Fever is common at end of life, especially in patients with HIV/AIDS where it is likely indicative of infection.10 Nonpharmacologic methods of managing fever include the promotion of adequate oral fluid intake, as tolerated, along with the use of cool sponges and fans.10 For pharmacologic methods, acetaminophen and naproxen should be considered first-line treatment, but other nonsteroidal anti-inflammatory medications such as aspirin may also be considered.10
Common hospice medications such as lorazepam for anxiety and haloperidol for delirium, agitation, and other associated changes in mood, along with medical cannabinol-based products should be considered.10
Mental health management
Hospice services for an individual living with HIV/AIDS focus on the quality of life, as well as comfort measures of end-of-life care.13 Management and relief of the physical symptoms associated with HIV/AIDS are only one part of the services provided. The mental well-being of individuals with these conditions, as well as the support system and caregivers of those individuals, is a major point for concern due to its high burden on mental, social, and physical health.14
The prevalence of depression among individuals with HIV/AIDS ranges from as low as 22% to as many as 61% of cases.15 Antiretroviral treatment can mimic symptoms of depression such as fatigue, disrupted sleeping patterns, and weight loss associated with a decreased appetite.16 Selective serotonin reuptake inhibitors, such as sertraline, citalopram, and escitalopram may provide the most benefit in hospice care as they have the fewest adverse reactions and interactions with other medications.17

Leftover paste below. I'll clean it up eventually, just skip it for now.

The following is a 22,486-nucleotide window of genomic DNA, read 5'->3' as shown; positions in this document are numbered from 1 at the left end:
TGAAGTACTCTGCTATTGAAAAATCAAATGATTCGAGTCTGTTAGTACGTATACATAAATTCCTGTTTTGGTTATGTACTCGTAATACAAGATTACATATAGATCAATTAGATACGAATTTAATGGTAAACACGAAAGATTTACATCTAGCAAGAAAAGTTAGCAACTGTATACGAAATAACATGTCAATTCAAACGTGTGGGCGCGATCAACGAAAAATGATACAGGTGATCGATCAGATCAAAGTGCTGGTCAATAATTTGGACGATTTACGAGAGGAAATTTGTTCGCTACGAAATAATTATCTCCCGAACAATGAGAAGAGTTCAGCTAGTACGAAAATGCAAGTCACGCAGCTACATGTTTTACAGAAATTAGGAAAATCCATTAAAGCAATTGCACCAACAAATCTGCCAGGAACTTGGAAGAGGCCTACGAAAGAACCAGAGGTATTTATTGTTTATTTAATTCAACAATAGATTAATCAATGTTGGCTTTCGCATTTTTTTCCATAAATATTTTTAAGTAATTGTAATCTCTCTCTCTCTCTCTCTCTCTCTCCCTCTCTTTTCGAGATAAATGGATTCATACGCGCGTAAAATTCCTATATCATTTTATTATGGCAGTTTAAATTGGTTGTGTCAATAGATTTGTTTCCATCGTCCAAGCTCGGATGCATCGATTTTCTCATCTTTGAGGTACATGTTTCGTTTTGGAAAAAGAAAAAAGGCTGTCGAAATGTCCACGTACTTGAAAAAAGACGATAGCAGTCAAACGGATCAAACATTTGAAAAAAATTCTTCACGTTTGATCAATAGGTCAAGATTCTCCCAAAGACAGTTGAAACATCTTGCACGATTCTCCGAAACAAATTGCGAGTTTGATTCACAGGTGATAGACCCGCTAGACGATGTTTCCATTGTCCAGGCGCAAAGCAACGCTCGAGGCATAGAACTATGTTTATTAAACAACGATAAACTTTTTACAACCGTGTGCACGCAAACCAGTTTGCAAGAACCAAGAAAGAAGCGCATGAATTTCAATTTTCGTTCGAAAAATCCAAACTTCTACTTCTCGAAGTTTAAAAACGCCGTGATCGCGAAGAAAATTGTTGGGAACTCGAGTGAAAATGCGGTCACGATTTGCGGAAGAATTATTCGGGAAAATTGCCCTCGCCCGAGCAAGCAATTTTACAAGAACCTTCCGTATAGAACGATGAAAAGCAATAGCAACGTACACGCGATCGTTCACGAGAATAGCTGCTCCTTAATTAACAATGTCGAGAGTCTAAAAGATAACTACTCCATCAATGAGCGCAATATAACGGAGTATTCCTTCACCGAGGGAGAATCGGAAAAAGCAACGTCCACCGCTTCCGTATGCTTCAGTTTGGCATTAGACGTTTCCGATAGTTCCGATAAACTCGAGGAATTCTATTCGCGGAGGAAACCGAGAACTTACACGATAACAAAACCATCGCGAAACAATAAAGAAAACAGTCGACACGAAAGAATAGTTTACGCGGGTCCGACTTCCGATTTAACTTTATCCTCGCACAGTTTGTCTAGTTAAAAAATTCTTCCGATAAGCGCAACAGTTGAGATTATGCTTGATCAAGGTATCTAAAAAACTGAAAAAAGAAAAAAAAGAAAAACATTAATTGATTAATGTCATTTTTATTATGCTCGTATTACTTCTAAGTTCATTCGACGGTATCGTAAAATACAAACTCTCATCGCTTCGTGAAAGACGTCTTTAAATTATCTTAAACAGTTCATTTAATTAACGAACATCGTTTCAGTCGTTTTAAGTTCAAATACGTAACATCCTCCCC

Stigmatization and healthcare interactions can cause anxiety in patients with HIV/AIDS. Anxious emotions may prevent open communication between the patient with HIV/AIDS and their interdisciplinary team of healthcare workers and may impede any comfort care measures that can be customized to their individual needs. Further, without proper communication due to anxiety, the patient at the end-of-life stages of HIV/AIDS may not be provided with the appropriate therapeutic resources or medications and may experience unnecessary pain and symptoms, which interferes with the quality of life that hospice is meant to provide.2
Like depression, pharmacologic therapies are the suggested anxiety management regimens of end-of-life care.10 Typically, low doses of benzodiazepine lorazepam can be used in hospice care to alleviate anxiety and stressors, with an increase in dose if necessary.10 Haloperidol, an antipsychotic, may be given to address mood changes such as hostility and agitation that are commonly experienced among individuals in hospice care.10 Healthcare providers play an important role in the treatment and prevention of these anxieties by improving therapeutic communication and constantly working to remain culturally competent toward the HIV-positive population.3